Gawande describes his discovery of the checklist, its benefits, and the difficulties to design a good one so that it is actually used. With Gawande being a general surgeon the book is rather focused on his medical work. Though his narrative also adds insights from airline pilots – who has not heard of the pre-flight checklist? – and construction, and, superficially, finance.

The obvious benefits of catching small oversights with a checklist that even, no, especially trained and experienced professionals often commit seem surprisingly dramatic in medicine. Yet, I was more impressed with a, for a lack of better expression, nudge that was/is implemented with the help of a checklist and not with the direct impact of the checklist itself: Actors (i. e. the surgical team, the different specialist builders) are made to talk to each other (and learn each others’ names) and share responsibility. Indeed, responsibility and therefore decision power is redistributed from the top to the bottom. That, I believe, is a major driver for the success of groups.

Bottom line: The checklist manifesto is not a gripping thriller, it is not intended to entertain. Similar to a checklist it may seem a bit dry. And maybe there is even too much detail when Gawanda writes about his personal experiences with patients. It is interesting, though. Eye-opening even. And yes, I would like to have more checklists (or reliable, written rules and procedures that would serve as checklists) for my own work – sometimes, for the administrative parts.

Read: Busy

I may have read just too much of similar themed texts recently. Crabbe’s Busy seem utterly un-original. There is the usual mix of second hand research reporting and personal anecdotes to fill the gaps in support of an argument.

The list of references is impressive, admitted. Yet, mixing articles from highly respected authors in highly respected academic journals with pop-science books is less than inspiring confidence. The reliance on personal anecdotes adds to that impression.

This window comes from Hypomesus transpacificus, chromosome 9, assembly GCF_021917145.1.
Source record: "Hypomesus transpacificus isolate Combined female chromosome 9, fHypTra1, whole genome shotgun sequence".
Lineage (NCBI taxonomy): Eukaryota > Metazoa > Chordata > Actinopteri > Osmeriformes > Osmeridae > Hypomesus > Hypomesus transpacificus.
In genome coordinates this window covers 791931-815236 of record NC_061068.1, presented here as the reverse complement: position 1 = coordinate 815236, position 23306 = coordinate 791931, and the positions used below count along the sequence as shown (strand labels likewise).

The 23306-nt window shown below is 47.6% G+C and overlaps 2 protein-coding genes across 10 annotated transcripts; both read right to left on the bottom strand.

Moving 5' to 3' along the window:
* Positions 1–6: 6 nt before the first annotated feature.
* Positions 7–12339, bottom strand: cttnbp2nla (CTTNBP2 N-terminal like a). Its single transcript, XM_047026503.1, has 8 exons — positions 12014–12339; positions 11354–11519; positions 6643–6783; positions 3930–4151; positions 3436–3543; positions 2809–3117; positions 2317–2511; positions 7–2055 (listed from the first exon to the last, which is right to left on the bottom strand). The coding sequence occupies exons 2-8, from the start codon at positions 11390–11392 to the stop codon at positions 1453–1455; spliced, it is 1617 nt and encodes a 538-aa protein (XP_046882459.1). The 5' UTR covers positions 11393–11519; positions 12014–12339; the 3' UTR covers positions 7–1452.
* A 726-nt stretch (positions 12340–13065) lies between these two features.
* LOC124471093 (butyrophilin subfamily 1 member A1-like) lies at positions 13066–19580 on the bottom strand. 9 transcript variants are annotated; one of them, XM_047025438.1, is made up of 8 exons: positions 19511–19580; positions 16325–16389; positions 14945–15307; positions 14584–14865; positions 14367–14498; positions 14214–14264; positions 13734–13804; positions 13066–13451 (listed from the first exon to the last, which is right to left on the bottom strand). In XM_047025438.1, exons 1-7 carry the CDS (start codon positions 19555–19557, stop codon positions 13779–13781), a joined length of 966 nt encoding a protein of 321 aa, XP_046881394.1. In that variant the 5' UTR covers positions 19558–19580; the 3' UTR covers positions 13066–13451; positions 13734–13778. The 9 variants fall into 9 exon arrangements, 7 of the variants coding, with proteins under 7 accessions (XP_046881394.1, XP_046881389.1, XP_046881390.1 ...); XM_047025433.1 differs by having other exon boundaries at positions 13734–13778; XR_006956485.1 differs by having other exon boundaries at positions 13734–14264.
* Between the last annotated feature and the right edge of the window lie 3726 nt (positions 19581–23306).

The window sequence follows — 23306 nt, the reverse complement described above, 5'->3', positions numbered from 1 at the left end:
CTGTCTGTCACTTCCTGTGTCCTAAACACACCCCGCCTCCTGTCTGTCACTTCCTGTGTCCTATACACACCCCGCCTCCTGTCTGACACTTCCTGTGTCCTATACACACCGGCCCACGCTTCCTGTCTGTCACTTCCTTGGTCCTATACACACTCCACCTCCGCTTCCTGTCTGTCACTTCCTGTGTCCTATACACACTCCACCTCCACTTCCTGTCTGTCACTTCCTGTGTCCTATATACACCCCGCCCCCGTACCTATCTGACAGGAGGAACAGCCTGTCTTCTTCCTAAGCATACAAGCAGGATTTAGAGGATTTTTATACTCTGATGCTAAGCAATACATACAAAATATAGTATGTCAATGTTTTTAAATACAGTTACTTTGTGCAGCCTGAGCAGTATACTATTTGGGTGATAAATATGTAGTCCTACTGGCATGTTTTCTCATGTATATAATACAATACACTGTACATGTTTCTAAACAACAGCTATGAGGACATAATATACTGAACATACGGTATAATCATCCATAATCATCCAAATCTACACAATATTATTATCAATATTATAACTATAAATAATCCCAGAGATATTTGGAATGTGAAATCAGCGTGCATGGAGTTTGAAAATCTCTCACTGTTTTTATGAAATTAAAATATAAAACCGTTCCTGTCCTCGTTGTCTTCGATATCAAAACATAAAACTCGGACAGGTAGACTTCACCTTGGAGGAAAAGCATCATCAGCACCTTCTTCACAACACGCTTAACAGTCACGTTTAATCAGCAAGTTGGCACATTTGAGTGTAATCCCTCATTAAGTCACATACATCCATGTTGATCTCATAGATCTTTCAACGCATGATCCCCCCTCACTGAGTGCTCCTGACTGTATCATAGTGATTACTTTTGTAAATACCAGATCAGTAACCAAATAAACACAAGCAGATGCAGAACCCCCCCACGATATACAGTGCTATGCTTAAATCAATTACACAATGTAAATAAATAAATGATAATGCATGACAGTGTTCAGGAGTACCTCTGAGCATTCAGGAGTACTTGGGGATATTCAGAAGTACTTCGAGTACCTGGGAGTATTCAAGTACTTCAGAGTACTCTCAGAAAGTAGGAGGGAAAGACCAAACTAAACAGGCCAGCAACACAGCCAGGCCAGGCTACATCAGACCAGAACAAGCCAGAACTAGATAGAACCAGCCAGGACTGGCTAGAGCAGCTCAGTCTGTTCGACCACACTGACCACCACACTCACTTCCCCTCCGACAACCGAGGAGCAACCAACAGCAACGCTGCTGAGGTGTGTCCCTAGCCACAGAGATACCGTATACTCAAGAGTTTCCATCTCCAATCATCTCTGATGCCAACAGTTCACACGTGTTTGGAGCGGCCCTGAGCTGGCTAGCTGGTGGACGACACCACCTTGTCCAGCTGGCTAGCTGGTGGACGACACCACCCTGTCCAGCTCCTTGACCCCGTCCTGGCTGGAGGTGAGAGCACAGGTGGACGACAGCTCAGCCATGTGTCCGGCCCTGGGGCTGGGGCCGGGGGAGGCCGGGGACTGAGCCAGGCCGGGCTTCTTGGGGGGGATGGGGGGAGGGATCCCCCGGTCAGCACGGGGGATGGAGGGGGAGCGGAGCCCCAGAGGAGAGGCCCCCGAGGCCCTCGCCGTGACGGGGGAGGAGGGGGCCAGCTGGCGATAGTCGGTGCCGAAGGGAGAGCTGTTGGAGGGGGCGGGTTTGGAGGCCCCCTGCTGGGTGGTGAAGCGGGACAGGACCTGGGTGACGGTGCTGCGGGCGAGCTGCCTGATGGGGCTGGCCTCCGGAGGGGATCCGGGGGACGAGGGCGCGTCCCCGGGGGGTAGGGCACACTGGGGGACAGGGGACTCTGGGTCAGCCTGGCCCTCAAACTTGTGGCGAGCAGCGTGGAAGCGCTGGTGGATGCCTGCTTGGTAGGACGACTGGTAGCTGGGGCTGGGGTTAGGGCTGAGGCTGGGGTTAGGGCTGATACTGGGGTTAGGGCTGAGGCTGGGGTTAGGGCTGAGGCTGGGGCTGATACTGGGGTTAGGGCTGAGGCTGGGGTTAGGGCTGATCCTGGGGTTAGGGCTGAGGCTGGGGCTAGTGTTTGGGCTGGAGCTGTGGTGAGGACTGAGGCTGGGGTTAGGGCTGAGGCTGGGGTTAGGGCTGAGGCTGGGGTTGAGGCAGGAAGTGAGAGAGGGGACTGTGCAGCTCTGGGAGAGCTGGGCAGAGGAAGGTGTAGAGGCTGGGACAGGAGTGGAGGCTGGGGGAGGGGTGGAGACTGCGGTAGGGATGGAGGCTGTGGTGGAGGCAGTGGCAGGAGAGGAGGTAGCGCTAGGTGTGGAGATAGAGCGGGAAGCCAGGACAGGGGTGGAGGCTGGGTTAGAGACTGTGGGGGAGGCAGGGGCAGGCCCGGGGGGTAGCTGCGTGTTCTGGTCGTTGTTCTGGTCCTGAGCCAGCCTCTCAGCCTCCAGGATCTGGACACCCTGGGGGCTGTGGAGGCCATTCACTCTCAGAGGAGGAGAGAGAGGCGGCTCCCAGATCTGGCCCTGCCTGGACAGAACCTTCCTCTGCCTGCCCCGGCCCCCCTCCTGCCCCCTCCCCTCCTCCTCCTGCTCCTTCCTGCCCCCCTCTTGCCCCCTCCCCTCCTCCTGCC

On the other hand, the book’s thesis seems to be pretty much common wisdom nowadays. Many of the cited articles are ten or twenty years old. And thus, the gaps in the support of an argument may be not important at all. The conclusions are all accepted, there is nothing controversial.

This still leaves the entertainment value of the book. It reads quite nicely.

Read: Happy Money

So, after Stuffocation I wanted to get a bit more on (and closer to) the original research. Dunn and Norton’s Happy Money was supposed to fill that role as “Better Spending” is at the core of their research.

I had too high expectations.

The book is rather small, but not brief. There is a lot of unnecessary padding, irrelevant anecdotes, and personal back story. Hence, they say a lot less than they actually write.

Since most of the results presented in their book I already knew, Happy Money has added very little. Out of the 5 chapters that discuss the research only two offered something new. Articles on “Buy Experiences”, “Make It a Treat”, and “Buy Time” had already made it to my desk. And, unfortunately, the book did not offer anything worthwhile compared to these articles.

The chapters on the ideas that one should rather “Pay Now, Consume Later” and “Invest in Others” were more interesting. “Pay Now, Consume Later” follows directly from the concept of “pain of paying” and the peak-end effect. If there is no “pain (of paying)” at the end of the consumption experience the experience is more enjoyable, makes one happier. Getting happier by “Invest(ing) in Others” seems a bit like conventional wisdom. There is, however, a substantial amount of research on this. It took me a while to make the connection to the altruism and warm glow literature. They do not refer to any of the relevant economics artciles in this area (like James Andreoni’s A Theory of Warm-Glow Giving from the 1990) but only cite very recent articles in psychology. They do, however, refer to the Waldfogel paper on the Deadweight Loss of Christmas, the economic inefficiency of gift giving to show how myopic, narrow-minded, and thus incomplete the economic analysis of gift giving is. Consequently, they neglect all, almost all, the relevant research in (behavioral) economics, published in economics journals, and thus irrelevant to psychologists. While, of course, perfectly justifiable, I perceived this rather mono-disciplinary approach as annoying. Given the title Happy Money I expected rather a fusion of the different fields of economics and psychology.

What else annoyed me?

The authors feel it is necessary to explicitly tell their readers that they are professors at highly reputed universities and that they publish in highly reputed academic journals and that their friends are also professors at universities of the highest reputation. They were the rising stars, they were the people who will change the world. They are the authority on the book’s topic. You do not need to look any further.

And finally, in the last chapter they explain how government should make the world a better place by just applying all the principles discussed in the book, to cast them into a law and make them a guide for government action. Their recommendations are plain paternalistic policies. Given the heated debate about freedom preserving libertarian paternalism, nudging, these restricting, purely paternalistic policies that would force happiness upon the feeble-minded citizen who does not know what is good for him were a big surprise.